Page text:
A charming homage to 80s and 90s gaming, and the golden age of 2D platform games, makes Horace one of the best indie games of the year.
The platform game is one of the oldest and most revered genres – ever since Donkey Kong first hit the arcades in 1981, gamers have whiled away untold millions (more like billions) of hours leaping around virtual platforms, trying to avoid plummeting to an unseen doom. Horace is amongst the finest homages to the genre ever released.
That’s more of a turn-up than you might imagine, since this is a determinedly indie game created by just two people, Paul Helman and Sean Scaplehorn, with 2D pixelated graphics seemingly exhumed from the 1990s. As a love letter to platform games – both specific ones, which it in turn parodies and emulates, and the very principle of platformers – Horace pulls off the very neat trick of being hugely ambitious yet gloriously low-tech.
That description may inadvertently suggest that Horace is a serious, po-faced game but that couldn’t be further from the truth. It also functions as a wry and endlessly amusing tribute to a broad spectrum of 1980s and 1990s pop culture, and is shot through with quirky, very British humour.
Story-wise, it’s wacky but fascinating. Horace is a robot, designed to learn how to function like a human. Brought to life by a character known only as The Old Man, he enjoys an idyllic robot-childhood in a huge mansion populated by deliciously eccentric characters. One, for example, has a penchant for magic mushrooms which Horace, in his unwritten-book, child-like naivety inadvertently indulges.
Under the mentorship of The Old Man, Horace slowly learns what it means to be human and discovers his life’s purpose: to clear up trash (in itself, partly a nod to the sitcom Steptoe and Son). Plus, he hones platforming abilities including a jump, a run, and a dash jump. As the game progresses, he acquires a plethora of other helpful platforming objects, such as anti-gravity boots which let him walk up walls and across ceilings, and gloves that allow him to pick up objects and hurl them.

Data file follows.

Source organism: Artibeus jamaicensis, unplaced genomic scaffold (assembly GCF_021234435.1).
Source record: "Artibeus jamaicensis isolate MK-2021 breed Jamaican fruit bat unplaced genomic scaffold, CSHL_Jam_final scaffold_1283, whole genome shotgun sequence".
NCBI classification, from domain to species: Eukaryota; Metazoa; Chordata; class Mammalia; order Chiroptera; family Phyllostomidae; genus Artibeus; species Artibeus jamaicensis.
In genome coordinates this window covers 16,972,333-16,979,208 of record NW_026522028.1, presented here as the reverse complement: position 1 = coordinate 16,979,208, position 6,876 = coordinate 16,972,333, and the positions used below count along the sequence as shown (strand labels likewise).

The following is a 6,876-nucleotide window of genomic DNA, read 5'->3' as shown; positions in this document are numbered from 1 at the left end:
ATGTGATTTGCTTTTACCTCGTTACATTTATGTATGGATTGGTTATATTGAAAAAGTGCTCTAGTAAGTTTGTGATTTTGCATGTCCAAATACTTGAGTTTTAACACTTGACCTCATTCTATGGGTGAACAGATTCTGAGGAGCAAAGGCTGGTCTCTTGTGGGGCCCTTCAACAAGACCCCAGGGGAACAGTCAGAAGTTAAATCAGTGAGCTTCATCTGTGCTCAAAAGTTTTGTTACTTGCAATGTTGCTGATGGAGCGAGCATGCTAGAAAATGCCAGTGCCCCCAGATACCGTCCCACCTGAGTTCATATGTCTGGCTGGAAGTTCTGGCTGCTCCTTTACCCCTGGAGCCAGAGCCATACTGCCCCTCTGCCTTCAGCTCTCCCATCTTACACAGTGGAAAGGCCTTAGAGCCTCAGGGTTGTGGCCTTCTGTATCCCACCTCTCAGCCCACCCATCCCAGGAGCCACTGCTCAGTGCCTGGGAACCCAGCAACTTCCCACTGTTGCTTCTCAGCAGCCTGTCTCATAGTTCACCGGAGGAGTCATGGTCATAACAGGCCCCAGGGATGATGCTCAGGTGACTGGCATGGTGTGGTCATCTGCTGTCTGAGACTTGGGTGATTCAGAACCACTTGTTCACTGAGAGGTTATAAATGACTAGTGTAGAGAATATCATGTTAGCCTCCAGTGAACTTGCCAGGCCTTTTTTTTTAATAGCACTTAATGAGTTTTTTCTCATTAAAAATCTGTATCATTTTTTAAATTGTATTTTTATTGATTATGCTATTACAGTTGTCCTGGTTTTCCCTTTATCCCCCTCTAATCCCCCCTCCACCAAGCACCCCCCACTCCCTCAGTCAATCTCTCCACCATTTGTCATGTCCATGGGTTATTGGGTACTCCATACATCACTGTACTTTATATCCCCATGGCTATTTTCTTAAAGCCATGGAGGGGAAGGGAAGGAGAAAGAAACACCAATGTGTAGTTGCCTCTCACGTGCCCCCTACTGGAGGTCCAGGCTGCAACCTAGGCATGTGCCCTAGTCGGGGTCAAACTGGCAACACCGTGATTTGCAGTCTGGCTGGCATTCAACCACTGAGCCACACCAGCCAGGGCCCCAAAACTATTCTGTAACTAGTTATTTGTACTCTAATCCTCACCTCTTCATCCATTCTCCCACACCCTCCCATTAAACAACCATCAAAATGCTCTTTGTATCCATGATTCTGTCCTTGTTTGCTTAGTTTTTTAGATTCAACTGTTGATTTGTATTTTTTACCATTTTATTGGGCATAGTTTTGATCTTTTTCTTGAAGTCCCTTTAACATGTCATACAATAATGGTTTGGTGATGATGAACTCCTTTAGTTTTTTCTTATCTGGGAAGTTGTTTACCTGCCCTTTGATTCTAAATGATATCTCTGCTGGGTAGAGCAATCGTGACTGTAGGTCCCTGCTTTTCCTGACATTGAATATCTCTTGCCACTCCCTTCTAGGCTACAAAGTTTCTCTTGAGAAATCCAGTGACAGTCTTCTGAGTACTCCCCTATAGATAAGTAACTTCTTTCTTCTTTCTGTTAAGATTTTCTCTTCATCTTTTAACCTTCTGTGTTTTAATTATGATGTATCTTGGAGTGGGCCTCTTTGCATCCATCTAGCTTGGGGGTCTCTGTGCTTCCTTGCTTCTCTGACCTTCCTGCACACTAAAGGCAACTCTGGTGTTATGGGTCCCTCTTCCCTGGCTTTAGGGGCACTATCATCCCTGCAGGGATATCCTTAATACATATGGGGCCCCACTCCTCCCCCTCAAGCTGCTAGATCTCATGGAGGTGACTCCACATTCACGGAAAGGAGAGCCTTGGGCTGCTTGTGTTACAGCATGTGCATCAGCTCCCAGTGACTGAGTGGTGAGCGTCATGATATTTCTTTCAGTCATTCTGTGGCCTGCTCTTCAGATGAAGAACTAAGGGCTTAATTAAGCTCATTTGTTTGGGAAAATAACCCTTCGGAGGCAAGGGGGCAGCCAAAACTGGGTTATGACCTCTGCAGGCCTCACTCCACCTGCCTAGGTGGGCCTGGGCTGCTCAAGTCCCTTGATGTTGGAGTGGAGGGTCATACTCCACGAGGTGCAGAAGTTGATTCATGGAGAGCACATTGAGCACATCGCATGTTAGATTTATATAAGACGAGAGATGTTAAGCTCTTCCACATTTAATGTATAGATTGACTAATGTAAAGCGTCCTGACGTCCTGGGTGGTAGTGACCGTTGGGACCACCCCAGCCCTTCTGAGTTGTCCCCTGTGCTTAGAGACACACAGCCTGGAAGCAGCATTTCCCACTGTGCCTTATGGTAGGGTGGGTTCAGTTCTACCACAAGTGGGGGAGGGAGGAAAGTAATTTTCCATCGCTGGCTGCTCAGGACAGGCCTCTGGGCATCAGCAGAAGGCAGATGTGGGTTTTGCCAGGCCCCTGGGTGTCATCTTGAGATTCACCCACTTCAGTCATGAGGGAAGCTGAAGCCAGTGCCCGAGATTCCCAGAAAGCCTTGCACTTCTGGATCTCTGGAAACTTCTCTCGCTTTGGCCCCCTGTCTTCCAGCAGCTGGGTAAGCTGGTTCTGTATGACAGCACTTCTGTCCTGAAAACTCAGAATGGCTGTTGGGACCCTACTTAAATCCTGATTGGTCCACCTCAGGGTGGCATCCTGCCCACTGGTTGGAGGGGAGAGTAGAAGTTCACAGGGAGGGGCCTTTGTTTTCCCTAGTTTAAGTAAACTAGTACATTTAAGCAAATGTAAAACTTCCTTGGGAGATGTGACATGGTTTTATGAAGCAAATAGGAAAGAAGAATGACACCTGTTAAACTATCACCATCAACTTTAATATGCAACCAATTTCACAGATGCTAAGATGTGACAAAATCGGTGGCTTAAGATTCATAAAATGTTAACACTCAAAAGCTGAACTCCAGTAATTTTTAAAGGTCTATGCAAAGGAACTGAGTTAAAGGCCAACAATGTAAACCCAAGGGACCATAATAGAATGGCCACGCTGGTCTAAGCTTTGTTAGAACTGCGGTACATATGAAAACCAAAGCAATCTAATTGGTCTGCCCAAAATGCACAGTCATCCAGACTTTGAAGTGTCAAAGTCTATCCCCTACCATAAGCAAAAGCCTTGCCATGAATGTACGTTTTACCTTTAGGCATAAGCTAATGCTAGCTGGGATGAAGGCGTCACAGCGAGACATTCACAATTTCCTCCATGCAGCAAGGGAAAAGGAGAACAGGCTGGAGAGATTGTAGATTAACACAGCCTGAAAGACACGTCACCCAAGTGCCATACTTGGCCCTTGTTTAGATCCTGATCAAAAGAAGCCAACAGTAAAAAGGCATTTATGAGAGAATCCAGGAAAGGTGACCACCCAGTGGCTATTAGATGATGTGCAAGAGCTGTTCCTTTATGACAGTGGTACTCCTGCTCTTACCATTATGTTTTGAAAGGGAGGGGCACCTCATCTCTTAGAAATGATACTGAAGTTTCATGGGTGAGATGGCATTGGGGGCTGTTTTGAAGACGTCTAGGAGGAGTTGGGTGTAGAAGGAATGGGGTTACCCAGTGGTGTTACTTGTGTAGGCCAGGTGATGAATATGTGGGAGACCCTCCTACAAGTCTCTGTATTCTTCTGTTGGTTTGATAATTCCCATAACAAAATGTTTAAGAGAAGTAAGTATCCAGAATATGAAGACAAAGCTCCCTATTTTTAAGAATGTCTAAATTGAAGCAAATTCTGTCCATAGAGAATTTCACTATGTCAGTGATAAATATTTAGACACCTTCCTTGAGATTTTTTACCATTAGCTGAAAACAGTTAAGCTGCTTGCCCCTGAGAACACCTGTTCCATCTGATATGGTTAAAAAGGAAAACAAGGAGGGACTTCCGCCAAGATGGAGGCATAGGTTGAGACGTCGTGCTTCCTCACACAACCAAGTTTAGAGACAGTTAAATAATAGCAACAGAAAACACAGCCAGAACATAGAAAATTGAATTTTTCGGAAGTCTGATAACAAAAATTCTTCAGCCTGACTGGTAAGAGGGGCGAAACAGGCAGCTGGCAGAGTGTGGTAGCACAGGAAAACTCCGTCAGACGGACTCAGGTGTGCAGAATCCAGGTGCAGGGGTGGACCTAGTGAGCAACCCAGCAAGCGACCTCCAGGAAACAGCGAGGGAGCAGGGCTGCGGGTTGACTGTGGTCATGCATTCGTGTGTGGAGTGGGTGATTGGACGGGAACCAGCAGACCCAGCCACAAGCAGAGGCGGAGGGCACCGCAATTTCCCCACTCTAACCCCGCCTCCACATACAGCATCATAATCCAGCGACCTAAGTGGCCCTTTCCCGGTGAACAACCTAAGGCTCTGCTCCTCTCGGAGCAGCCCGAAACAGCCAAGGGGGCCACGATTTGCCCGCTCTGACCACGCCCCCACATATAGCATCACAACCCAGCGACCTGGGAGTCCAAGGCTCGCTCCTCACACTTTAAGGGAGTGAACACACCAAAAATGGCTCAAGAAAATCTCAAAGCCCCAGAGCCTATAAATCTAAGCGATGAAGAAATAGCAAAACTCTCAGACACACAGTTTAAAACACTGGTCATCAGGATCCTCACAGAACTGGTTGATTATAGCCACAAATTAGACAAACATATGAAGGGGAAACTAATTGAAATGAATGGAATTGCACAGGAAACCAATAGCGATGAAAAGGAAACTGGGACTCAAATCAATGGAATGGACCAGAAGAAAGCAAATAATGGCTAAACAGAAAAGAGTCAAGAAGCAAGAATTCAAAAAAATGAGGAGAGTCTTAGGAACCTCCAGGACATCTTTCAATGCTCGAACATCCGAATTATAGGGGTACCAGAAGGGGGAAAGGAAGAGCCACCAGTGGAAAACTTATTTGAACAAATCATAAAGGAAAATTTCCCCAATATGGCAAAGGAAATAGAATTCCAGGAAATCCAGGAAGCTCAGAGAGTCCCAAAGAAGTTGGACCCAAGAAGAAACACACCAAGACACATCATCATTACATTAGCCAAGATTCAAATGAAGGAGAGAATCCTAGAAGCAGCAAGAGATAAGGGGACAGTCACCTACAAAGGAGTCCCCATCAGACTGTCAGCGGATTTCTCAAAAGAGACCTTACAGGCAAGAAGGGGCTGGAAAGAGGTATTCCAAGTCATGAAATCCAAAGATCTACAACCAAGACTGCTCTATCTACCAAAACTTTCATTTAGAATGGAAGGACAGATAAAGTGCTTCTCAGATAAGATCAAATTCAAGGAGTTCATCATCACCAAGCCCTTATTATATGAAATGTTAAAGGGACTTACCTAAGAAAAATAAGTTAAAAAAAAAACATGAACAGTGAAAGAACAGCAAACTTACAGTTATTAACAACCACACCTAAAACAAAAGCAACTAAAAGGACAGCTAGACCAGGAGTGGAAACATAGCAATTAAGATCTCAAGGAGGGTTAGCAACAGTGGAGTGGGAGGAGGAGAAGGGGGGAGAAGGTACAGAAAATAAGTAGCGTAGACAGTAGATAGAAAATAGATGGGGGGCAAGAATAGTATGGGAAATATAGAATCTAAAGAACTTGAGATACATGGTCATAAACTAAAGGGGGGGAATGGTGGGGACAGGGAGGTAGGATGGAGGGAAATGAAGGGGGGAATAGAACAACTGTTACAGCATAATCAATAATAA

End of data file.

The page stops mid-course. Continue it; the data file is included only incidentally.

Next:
Those act as the cue for an increasingly inventive welter of not just platforming but fiendish boss battles and puzzle-solving sequences. While Horace eases you in gently, it soon becomes satisfyingly tricky – especially when it subjects you to time pressures, such as an onrushing wall of water in the sewers beneath The Old Man’s mansion.
The game even gets you thinking about the nature of gravity. For example, in one level in which Horace is carrying a heavy ball, which partially negates the effect of his anti-gravity boots, he can jump twice as high when upside-down. Brilliant level design and a restless desire to explore new platforming ideas in each self-contained sequence guard against the gameplay settling into even a vague semblance of repetitiveness.
Horace’s story is great, too, narrated from Horace’s endearingly naïve viewpoint and containing a constant stream of retro references and jokes delivered in a deadpan, underplayed style. There’s no shortage of poignancy among the humour though, as after one cataclysmic plot twist Horace is shut down for a number of years. He then seeks out his former friends and surrogate family, as his innocence is gradually stripped away.
The music is also great – another homage to the 8 and 16-bit eras in terms of general sound, along with familiar melodies from unlikely sources such as Chopin. Apparently, Horace’s tiny team spent six years slaving away over their labour of love, and it really shows.
Despite its brilliance, Horace isn’t necessarily a game that everyone must play. Its difficulty level will frustrate many (although it does eventually relent on that front, by awarding you shields that let you make the odd mistake without dying) and if you demand photorealistic modern graphics, you’ll find its visuals very bemusing. It wears its indie provenance with pride.
But for anyone with a special interest in platform games it’s a must-buy, constituting a clever, funny and extremely high-quality love letter to not just a genre but an entire era. And it doesn’t represent much of a punt either; for just over a tenner it provides roughly 15 hours of finely crafted gameplay. If you’ve ever worried that modern games are becoming too generic and identikit, Horace will restore your lost faith.
Horace review summary on Nintendo Switch
In Short: A labour of love that pays brilliantly inventive tribute to the platform genre and the 8 and 16-bit eras in general.
Pros: Consistently clever and very funny in its own gentle way. Often surprisingly poignant and with some innovative gameplay ideas despite the retro vibe.
Cons: High difficulty level will sometimes test your patience.
Formats: Nintendo Switch (reviewed) and PC
Publisher: 505 Games
Developer: Paul Helman and Sean Scaplehorn
Release Date: 21st October 2020
Age Rating: 7
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